Shortly after a death personal property of the decedant t starts to disappear. This is not pursuant to a will, or any court order. Instead it is some knob that is turned in the mind of the people who “knew him well” they all say, followed by “he wanted me to have this speedometer” or whatever.
What they really mean is “he doesn’t need this anymore and I want it”.
Most wills in our state have a provision for a list to found with the will at death declaring who is to get what after the author dies. The list has to be dated and signed but not witnessed, which is an exception to the normal wills acts formalities. Even so, no matter how easy the law is to follow most of the time people do not fill out the list and this leads to all kinds of mischief.
Instead things tend to evaporate causing friction among those of us left behind. Some of what is fought over is of little value, take this speedometer for example. I literally spent a day trying to prove the existence of old car parts and tools, as the decedant had left a large tract of land littered with old junked cars and the parts to go in them. This proved fruitless, let alone who entered the property and removed this speedometer to some “classic” auto which was still rusting there on the lot.
It is much harder it seems to remove a car that will not start and is covered in blackberry vines than a speedometer that is supposed to be entombed with the car.
It’s madness really. Stuff that was junk before the man died is now some prize to covet and obtain by any means and at any price. I was paid my fee for the effort. We lost.
I have literally fought in court over this speedometer
Among the Do It Yourself Will carnage we see after people pass on are amendments made by themselves on the face of their documents after seeing the lawyer and then apparently changing their mind.
Reviewing a will that comes into the office all marked up we have to first decide who made the changes; the testator or someone finding the will and unhappy with his decisions while he was alive. Assuming the former, I was astonished to find a statute here in Washington State that sets out the rules for a do it yourself change to your will.
Forever we have had the rule that one must have a testator signing his will in the presence of two witnesses that sign it as well. That has not changed.
It seems however to be that one can revoke any particular gift by drawing a line through it, this is without two witnesses. You may not however add terms without those witnesses.
But then there is some case law that says if the deletion materially alters the disposition of the will in an unnatural manner, the partial revocation is void. So for example deleting a distant relative of a small gift might be OK, striking out two of three children without a formal disinheritance through Wills Act formality would not.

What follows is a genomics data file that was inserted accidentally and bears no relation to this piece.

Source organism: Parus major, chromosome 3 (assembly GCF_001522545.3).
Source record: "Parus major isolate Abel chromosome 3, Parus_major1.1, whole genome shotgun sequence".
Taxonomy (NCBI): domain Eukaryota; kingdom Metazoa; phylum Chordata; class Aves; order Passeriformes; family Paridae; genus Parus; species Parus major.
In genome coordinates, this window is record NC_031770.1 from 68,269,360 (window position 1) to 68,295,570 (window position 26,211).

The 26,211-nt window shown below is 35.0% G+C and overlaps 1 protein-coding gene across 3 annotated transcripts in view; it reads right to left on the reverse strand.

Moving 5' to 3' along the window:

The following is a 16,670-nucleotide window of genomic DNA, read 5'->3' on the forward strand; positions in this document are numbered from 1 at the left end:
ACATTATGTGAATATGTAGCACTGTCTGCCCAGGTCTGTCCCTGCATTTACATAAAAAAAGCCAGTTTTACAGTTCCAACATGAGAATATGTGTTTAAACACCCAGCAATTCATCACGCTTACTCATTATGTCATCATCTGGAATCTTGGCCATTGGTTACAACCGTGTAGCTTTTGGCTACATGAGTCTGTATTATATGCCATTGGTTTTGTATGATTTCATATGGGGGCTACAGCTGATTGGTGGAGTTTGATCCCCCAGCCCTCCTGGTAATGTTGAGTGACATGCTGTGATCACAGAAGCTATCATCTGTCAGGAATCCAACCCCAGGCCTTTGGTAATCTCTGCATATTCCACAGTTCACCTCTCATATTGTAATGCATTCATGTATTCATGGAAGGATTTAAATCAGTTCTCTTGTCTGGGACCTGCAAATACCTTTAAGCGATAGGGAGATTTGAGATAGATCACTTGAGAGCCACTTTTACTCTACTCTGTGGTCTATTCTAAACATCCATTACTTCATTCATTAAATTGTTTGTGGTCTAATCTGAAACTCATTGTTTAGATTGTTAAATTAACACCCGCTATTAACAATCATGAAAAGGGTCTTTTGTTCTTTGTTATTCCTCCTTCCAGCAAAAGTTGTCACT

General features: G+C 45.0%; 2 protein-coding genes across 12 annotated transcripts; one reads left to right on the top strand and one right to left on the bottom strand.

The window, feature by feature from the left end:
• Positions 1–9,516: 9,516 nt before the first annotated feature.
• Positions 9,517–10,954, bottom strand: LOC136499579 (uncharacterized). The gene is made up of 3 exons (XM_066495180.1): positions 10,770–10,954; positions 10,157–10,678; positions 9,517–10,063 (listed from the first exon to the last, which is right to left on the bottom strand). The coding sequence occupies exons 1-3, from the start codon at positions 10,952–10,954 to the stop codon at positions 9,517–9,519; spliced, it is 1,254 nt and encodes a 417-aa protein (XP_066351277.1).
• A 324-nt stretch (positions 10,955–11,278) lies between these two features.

Think of the opportunities for fraud or other mischief, leaving it to the lawyers to unravel. The attorney fees involved are exponentially higher than merely returning to the lawyer for a codicil, usually a modest effort.
This would probably make good television. I hope am played by George Clooney.
More often than not people want their remains cremated and ashes spread somewhere rather than be buried in a cemetery. They worry about the money I think, which is unfortunate as they cannot take it with them, and you know, maybe the family needs something more than a body of water to look at to remember the departed. Usually that body of water is Puget Sound or an alpine lake, but sometimes at some lookout or other special place like the Grand Canyon.
Unfortunately much of this is just a whimsical notion of a family standing around and tipping the urn over and having the remains flow out on a breath of wind dramatically returning the departed to the earth.
Instead what happens is some of the ash floats away, but most of it sort of comes out in a lump. The bone is not always completely incinerated and once it hits the water tends to remain cohesive for far too long.
Then there is the entire question of whether this violates an environmental law somewhere. I have always presumed it does, but have yet to have any agency levy a fine for this sort of spill in Puget Sound. In fact a member of my staff reports advising a Washington State Ferry employee of the intention to distribute the ashes from the boat, and finding the captain stopped the ferry mid-transit to allow for the event.
I wouldn’t count on this to be the norm.
Still I wonder how many people wish they had a headstone to visit when missing the departed. Somehow the Sound is just too public, to ambiguous, and feeds my sense of existentialist crisis.